The United States recommended a “pause” in the administration of Johnson & Johnson’s COVID-19 vaccine to investigate reports of potentially dangerous blood clots.
In a joint statement today, the Centers for Disease Control and Prevention (CDC) and the Food and Drug Administration (FDA) said they were investigating clots in six women in the days after vaccination, in combination with lowered platelet counts.
The six cases were identified among 6.8 million doses of this vaccine administered in the United States. It involves six women, between the ages of 18 to 48 years. Symptoms occurred between six and 13 days after the vaccine was administered.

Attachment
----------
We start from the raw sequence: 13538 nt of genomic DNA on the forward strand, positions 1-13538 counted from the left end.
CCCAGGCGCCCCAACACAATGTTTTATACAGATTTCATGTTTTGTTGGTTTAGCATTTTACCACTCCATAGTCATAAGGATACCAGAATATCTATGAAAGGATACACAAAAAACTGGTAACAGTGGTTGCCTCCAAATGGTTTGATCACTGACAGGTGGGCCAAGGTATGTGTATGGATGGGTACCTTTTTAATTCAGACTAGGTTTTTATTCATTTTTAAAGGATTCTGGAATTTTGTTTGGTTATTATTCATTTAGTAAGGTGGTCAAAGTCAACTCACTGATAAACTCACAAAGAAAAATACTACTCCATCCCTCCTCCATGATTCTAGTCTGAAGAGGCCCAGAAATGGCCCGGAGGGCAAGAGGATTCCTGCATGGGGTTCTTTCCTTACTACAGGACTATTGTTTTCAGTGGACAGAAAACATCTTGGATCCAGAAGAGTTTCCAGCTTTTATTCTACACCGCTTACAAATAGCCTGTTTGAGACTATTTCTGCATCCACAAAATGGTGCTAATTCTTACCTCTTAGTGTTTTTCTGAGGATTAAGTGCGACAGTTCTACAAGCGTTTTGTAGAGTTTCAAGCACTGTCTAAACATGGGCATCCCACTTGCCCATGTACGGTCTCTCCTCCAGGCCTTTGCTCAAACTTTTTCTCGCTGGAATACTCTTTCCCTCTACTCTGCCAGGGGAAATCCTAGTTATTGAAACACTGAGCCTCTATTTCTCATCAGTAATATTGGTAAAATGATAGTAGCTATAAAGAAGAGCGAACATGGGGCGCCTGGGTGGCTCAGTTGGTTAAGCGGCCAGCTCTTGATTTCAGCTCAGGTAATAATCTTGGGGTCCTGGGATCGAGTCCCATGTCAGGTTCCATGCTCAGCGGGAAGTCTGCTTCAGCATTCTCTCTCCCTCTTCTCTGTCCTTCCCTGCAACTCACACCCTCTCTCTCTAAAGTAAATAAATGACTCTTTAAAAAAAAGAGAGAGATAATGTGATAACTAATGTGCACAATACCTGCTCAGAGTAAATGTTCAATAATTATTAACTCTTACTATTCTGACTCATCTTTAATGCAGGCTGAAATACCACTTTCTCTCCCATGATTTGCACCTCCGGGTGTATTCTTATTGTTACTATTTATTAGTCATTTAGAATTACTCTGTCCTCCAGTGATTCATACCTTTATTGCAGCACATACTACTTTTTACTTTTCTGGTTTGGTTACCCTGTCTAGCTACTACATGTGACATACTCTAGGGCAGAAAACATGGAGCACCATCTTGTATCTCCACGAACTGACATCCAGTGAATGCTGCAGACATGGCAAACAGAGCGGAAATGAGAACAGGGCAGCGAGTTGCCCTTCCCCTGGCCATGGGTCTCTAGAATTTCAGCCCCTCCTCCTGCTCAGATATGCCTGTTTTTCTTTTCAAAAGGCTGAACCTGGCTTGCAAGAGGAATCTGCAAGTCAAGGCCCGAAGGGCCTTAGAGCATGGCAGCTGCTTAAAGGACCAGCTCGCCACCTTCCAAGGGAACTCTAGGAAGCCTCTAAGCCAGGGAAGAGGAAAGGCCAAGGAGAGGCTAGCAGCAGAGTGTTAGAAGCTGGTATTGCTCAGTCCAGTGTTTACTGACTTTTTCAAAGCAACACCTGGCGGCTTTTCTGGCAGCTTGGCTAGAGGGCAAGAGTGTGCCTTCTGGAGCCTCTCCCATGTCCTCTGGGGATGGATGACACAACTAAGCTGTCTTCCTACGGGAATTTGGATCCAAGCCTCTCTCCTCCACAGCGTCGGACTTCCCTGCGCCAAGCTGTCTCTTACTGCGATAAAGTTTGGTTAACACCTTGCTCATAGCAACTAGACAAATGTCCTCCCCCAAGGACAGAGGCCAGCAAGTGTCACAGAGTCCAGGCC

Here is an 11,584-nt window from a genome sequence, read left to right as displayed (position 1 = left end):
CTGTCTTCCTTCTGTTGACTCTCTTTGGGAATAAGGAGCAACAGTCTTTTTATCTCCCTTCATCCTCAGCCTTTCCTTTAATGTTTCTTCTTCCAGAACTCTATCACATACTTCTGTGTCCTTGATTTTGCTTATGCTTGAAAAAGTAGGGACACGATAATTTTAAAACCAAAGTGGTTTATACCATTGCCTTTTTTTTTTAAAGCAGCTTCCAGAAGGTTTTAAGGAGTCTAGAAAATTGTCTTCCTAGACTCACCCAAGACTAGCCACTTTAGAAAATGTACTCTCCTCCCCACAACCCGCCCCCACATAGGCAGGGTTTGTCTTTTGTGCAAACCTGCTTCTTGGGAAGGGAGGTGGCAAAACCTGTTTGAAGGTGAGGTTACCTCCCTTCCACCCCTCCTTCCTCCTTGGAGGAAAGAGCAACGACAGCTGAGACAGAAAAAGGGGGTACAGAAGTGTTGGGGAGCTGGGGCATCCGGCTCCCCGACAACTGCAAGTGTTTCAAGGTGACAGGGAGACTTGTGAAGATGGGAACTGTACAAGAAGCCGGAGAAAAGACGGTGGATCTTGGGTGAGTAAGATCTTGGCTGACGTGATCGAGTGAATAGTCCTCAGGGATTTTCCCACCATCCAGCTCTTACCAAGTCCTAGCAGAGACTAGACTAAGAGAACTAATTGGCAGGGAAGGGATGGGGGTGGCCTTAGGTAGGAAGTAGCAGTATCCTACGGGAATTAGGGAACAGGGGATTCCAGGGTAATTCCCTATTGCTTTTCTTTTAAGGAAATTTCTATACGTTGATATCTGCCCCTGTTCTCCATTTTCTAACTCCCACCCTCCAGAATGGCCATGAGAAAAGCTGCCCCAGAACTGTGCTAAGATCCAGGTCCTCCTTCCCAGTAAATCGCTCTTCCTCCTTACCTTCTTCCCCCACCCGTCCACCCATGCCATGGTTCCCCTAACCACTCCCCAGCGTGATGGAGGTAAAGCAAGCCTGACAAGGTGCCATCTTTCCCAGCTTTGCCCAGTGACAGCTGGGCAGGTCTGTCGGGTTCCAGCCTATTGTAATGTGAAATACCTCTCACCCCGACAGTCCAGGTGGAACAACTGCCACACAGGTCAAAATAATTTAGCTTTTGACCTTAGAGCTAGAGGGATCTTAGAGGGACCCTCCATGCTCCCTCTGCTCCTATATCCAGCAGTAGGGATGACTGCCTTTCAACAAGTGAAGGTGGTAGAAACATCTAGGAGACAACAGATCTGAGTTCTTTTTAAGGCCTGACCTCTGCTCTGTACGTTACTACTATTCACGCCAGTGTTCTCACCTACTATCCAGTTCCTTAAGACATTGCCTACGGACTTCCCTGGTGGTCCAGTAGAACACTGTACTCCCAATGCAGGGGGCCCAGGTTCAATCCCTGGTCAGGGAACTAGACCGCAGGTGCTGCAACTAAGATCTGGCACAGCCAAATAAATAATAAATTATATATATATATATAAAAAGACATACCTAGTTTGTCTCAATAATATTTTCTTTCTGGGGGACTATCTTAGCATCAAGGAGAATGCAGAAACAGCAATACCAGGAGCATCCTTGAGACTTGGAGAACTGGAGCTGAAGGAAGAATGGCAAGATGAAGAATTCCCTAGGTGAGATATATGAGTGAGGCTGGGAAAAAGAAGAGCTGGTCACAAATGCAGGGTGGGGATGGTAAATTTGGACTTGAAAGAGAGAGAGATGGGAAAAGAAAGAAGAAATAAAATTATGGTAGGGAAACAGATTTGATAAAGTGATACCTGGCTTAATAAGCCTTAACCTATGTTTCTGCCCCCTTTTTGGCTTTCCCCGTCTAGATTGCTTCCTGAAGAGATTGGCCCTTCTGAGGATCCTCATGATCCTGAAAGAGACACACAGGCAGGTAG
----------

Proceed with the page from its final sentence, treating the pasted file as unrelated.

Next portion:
Federal distribution channels in the United States, including mass vaccination sites, will halt use of the injection, and states and other providers are expected as well.
CDC’s Advisory Committee on Immunization Practices is meeting tomorrow to discuss the cases, and the FDA has also launched an investigation.
“Until the process is complete, we recommend a pause in the use of this vaccine as a precaution,” said Drs. Anne Schuchat, deputy director of the CDC, and Peter Marks, director of the FDA’s Center for Biological Evaluation and Research, in a joint statement.